Big Machine Records' Offices Shut Down Due to Threats Amid Taylor Swift Feud (Exclusive)
By Liz Calvario
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The feud between Taylor Swift and Big Machine has reached a scary new level.
A source with knowledge of the situation tells ET that Big Machine Label Group's headquarters in Nashville, Tennessee, was forced to shut down early on Friday, at 12:30 p.m. local time, due to direct and hostile death threats being made to employees of the company.
The source believes that Taylor Swift fans are going to extremes to leak personal contact information and addresses of company employees -- not just Scooter Braun and Scott Borchetta. Authorities have not been notified. ET has reached out to Swift's rep for comment.
The news comes after Swift took to social media on Thursday to allege that Braun, Borchetta, and her former label, Big Machine Records, are preventing her from performing a medley of her hits at the American Music Awards and stalling production on a planned Netflix documentary. In her post, the singer urged fans to "let Scott Borchetta and Scooter Braun know how you feel about this."
With many celebrities taking sides, Big Machine said in a statement to ET on Friday that, "At no point did we say Taylor could not perform on the AMAs or block her Netflix special. In fact, we do not have the right to keep her from performing live anywhere."
A spokeswoman for Swift, however, disputed that claim in a followup statement to ET, writing that Borchetta "flatly denied the request for both American Music Awards and Netflix."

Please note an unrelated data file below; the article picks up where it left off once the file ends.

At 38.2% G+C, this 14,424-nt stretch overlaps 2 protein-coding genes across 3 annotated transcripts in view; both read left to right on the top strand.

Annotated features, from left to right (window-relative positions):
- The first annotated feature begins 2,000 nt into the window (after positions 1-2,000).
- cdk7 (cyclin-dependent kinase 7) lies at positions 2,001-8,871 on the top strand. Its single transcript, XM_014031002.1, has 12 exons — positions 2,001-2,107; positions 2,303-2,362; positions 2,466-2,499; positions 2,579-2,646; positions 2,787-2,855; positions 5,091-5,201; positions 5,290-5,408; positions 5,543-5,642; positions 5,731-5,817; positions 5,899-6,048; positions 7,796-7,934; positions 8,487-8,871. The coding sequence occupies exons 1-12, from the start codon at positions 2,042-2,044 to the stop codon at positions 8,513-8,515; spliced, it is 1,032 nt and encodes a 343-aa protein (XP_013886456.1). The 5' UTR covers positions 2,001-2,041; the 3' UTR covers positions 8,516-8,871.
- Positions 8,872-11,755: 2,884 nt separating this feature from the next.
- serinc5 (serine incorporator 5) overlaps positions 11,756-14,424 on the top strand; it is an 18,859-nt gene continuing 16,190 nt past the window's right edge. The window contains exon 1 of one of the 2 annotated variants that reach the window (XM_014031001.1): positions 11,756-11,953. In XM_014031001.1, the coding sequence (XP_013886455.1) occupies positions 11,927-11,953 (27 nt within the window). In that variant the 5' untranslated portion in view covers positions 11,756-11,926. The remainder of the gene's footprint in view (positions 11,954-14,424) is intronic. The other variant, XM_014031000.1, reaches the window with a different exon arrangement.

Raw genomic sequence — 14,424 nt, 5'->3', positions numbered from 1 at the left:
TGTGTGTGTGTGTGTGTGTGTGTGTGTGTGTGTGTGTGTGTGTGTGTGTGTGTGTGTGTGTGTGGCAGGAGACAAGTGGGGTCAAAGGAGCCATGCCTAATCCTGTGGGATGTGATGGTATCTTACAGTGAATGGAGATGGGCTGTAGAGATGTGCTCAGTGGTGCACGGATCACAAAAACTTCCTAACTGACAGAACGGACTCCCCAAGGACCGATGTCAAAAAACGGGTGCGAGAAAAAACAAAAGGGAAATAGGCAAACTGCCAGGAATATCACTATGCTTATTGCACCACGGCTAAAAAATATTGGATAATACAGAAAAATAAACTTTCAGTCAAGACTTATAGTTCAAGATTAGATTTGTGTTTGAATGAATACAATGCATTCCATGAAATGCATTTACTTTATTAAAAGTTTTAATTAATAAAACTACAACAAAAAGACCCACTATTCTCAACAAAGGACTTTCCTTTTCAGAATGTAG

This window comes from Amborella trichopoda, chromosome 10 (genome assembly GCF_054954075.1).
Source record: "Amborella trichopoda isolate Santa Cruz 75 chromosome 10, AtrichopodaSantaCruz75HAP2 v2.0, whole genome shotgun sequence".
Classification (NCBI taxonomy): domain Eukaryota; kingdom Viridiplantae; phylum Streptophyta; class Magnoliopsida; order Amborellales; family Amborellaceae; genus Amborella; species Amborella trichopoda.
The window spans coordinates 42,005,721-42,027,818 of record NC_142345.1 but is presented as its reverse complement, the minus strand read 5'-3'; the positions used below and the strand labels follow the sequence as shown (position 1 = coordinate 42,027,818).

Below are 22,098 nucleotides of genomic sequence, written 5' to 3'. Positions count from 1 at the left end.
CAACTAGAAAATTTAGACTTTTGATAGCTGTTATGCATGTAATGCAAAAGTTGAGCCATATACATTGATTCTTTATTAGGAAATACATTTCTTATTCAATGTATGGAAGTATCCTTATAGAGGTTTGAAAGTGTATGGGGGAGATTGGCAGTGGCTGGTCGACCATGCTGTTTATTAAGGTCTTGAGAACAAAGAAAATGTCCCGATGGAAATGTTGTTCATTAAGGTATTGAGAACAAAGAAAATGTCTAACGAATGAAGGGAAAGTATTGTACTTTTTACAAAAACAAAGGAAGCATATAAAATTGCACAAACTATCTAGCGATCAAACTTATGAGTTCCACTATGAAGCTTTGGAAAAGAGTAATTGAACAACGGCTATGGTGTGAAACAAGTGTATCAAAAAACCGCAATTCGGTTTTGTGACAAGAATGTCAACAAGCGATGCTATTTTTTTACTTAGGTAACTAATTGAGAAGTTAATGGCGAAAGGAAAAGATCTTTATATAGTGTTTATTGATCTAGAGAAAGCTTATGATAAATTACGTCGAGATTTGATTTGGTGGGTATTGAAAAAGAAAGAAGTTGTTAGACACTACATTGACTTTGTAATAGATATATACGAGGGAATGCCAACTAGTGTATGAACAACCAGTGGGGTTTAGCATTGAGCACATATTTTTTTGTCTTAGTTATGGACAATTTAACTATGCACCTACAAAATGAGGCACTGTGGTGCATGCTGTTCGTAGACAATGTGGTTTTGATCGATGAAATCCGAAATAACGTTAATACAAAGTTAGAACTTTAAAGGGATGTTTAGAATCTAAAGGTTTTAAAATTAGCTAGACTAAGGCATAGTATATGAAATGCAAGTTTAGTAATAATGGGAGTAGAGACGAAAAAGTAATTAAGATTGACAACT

"The truth is, on October 28, 2019 at 5:17 p.m. the Vice President, Rights Management and Business Affairs from Big Machine Label Group sent Taylor Swift’s team the following: 'Please be advised that BMLG will not agree to issue licenses for existing recordings or waivers of its re-recording restrictions in connection with these two projects: The Netflix documentary and The Alibaba 'Double Eleven' event.'"
"To avoid an argument over rights, Taylor performed three songs off her new album Lover at the Double Eleven event as it was clear that Big Machine Label Group felt any televised performance of catalog songs violated her agreement," the statement continued. "In addition, yesterday Scott Borchetta, CEO and founder of Big Machine Label Group, flatly denied the request for both American Music Awards and Netflix. Please notice in Big Machine’s statement, they never actually deny either claim Taylor said last night in her post. Lastly, Big Machine is trying to deflect and make this about money by saying she owes them but, an independent, professional auditor has determined that Big Machine owes Taylor $7.9 million dollars of unpaid royalties over several years."
A Big Machine executive, however, told ET: "Taylor can 100 percent perform all of her catalog, past and present, at the AMAs. Big Machine has no issue with her performance going out on live broadcast because it recognizes it doesn’t have the right to block her. Labels can’t block any artists from performing any songs live."
Watch the video below for more on the Swift and Big Machine feud.